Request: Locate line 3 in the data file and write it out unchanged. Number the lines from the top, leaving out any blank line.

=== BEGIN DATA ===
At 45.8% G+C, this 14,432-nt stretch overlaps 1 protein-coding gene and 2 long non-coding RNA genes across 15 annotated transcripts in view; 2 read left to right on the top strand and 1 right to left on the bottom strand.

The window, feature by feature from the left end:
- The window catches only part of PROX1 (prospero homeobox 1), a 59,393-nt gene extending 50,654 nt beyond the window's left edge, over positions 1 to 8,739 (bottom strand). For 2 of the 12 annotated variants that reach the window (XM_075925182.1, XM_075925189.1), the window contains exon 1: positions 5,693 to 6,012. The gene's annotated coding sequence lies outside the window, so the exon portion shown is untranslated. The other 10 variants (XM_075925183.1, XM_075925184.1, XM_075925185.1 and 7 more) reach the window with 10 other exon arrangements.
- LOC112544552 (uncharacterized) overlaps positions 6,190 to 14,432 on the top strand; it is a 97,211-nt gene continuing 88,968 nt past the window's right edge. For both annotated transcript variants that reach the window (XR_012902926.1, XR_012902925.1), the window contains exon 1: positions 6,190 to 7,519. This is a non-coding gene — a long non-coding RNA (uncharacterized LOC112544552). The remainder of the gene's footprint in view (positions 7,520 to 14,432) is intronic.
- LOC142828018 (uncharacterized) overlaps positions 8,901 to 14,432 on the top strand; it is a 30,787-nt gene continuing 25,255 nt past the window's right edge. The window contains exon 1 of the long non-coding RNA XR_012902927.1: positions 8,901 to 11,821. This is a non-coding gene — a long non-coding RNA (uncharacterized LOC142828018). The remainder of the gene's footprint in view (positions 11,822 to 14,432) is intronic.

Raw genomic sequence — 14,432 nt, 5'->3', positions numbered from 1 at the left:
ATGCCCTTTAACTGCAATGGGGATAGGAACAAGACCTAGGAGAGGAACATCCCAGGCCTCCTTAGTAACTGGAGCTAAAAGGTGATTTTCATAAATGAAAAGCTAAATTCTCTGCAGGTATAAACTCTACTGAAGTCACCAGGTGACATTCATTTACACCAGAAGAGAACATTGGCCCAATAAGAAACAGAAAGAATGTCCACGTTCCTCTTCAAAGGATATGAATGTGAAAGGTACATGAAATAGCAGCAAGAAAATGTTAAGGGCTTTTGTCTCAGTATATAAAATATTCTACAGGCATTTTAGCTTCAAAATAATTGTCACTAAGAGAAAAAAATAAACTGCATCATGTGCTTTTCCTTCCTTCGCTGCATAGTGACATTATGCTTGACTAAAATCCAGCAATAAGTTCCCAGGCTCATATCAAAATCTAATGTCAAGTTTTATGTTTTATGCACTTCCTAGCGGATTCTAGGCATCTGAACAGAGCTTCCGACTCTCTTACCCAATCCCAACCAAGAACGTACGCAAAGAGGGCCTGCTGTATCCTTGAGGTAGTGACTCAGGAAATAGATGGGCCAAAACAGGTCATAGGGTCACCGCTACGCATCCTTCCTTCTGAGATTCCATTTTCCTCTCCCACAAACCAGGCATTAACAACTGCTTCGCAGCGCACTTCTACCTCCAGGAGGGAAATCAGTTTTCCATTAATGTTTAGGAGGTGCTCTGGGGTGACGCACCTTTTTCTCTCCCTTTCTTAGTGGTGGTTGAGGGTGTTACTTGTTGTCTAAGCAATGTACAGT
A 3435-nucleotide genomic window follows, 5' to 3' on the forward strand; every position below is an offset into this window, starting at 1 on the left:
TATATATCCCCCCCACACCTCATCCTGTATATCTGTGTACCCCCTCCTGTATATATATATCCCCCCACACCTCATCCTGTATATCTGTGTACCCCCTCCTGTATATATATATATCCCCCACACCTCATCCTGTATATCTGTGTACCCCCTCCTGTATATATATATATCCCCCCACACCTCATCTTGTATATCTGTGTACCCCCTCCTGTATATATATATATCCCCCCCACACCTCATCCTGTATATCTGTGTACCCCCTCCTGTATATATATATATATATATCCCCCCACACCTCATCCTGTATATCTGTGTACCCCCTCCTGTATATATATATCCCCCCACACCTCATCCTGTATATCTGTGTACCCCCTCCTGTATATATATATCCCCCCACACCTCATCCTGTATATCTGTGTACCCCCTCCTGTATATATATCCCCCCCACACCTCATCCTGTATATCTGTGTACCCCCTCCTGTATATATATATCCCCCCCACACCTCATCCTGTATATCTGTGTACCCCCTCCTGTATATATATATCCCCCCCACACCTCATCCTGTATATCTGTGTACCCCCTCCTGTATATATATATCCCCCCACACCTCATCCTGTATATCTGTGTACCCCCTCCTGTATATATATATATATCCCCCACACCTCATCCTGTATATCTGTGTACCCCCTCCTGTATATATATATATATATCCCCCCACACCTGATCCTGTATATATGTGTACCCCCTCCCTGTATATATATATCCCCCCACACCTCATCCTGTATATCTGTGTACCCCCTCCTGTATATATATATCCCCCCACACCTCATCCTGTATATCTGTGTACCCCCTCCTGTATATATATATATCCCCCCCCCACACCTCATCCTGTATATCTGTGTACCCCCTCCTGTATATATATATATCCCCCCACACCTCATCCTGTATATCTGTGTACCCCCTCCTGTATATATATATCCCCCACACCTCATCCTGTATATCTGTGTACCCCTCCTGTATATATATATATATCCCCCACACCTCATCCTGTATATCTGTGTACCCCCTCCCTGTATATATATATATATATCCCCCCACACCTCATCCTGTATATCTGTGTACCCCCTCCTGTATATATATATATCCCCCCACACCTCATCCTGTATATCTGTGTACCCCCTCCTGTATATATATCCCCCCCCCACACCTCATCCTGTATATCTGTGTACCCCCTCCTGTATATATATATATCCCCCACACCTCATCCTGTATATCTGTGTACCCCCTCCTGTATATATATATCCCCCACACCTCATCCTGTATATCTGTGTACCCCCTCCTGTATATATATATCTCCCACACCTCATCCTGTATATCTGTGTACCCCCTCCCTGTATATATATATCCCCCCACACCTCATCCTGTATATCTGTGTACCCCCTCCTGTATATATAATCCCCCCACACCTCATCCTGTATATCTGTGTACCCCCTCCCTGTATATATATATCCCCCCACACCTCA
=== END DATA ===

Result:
- The window catches only part of PROX1 (prospero homeobox 1), a 59,393-nt gene extending 50,654 nt beyond the window's left edge, over positions 1 to 8,739 (bottom strand). For 2 of the 12 annotated variants that reach the window (XM_075925182.1, XM_075925189.1), the window contains exon 1: positions 5,693 to 6,012. The gene's annotated coding sequence lies outside the window, so the exon portion shown is untranslated. The other 10 variants (XM_075925183.1, XM_075925184.1, XM_075925185.1 and 7 more) reach the window with 10 other exon arrangements.